Focal Muscular Atrophies

Updated: Dec 27, 2022
  • Author: Sridharan Ramaratnam, MD, MBBS; Chief Editor: Helmi L Lutsep, MD  more...
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Focal atrophy of an individual muscle or group of muscles, often encountered clinically, may create diagnostic and therapeutic challenges.

A wide variety of neurologic disorders may present with focal muscular atrophy (FMA). FMA also may be secondary to nonneurologic conditions, leading to disuse of part of a limb.



The organ ultimately affected is the muscle, although the pathology may be anywhere along the lower motor neuron (LMN) or, at times, secondary to nonneurologic disorders.

Etiologic factors include the following:

  • Infection

  • Trauma

  • Inflammation

  • Spinal cord disorders

  • Vasculitis

  • Entrapment

  • Altered immune mechanisms

  • Toxins

  • Physical agents, such as electrical or radiation injury

  • Genetic and enzyme defects




Focal muscular atrophy (FMA) is a heterogenous disorder with diverse etiologies, so overall prevalence rates are not available.

An estimated 1.63 million polio survivors reside in the US; 28–50% of them will develop postpolio progressive muscular atrophy (PPMA). [1, 2]

For the same reasons outlined for the United States, international incidence and prevalence data are not available. Even for the individual diseases, considerable geographic variation exists. A population-based study revealed a PPMA prevalence of 92 per 100,000 population in a Swedish county. [3] The prevalence of post-polio syndrome in Kitakyushu, Japan was 18 per 100,000 population. [4] The frequencies of PPMA among survivors of polio in other countries (not community-based studies) are 60% in the Netherlands [5] , 58% in Norway [6] , 68% in Germany, and 22% in India [7] . An estimated 3000-5000 persons with PPMA reside in New Zealand. [8] These figures are likely to be overestimated. [9]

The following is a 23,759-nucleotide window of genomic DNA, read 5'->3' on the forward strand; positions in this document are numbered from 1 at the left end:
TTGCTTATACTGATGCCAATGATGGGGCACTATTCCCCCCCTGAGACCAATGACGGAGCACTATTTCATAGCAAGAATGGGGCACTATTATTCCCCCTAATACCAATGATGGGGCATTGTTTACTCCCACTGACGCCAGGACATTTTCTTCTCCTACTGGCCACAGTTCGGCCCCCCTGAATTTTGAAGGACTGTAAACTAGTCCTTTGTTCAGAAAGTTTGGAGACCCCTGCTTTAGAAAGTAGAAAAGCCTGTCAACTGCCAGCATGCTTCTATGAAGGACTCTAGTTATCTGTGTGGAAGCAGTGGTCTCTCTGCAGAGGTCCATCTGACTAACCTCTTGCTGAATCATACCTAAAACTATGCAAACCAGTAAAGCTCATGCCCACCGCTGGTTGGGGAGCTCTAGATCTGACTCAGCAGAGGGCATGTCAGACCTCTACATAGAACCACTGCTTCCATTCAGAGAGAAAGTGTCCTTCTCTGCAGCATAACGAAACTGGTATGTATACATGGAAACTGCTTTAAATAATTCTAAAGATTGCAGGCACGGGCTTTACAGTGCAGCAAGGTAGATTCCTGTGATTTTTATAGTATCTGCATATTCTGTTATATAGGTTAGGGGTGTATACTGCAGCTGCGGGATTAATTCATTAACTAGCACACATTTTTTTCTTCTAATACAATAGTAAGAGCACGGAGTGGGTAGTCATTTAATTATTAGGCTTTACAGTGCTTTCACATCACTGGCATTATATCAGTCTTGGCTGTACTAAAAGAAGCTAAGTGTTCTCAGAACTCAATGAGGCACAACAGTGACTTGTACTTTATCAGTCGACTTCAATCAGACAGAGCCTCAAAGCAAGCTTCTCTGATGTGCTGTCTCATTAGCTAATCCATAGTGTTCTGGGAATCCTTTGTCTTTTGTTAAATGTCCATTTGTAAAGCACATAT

Many of the infectious causes of FMA (eg, polio, leprous neuropathy) are more frequent in developing countries.

Monomelic amyotrophy has been reported more often in India [10] , Korea [11] , and Japan than in other countries. In a hospital-based study from India, among 110 patients with anterior horn cell disease, 10.9% had progressive muscular atrophy; 1.8%, PPMA; and 22.7%, monomelic amyotrophy. [12]


Most disorders that cause FMA are benign and do not lead to higher-than-normal mortality rates. Most patients do not suffer significant disability, except when the FMA involves an entire limb, becomes generalized, or has an acute onset.

Race-, age-, and sex-related demographics

Most conditions that cause FMA do not have any racial predilection. The geographic variations of some of these disorders probably reflect environmental conditions rather than genetic predisposition.

Bulbospinal muscular atrophy (an X-linked disorder) involves only males. Monomelic amyotrophy is more common in men. PPMA is more frequent in women.

Disorders such as polio and monomelic amyotrophy are more common in younger people.



The diseases that cause focal muscle wasting are mostly self-limiting and benign. They do not affect the lifespan of the individual.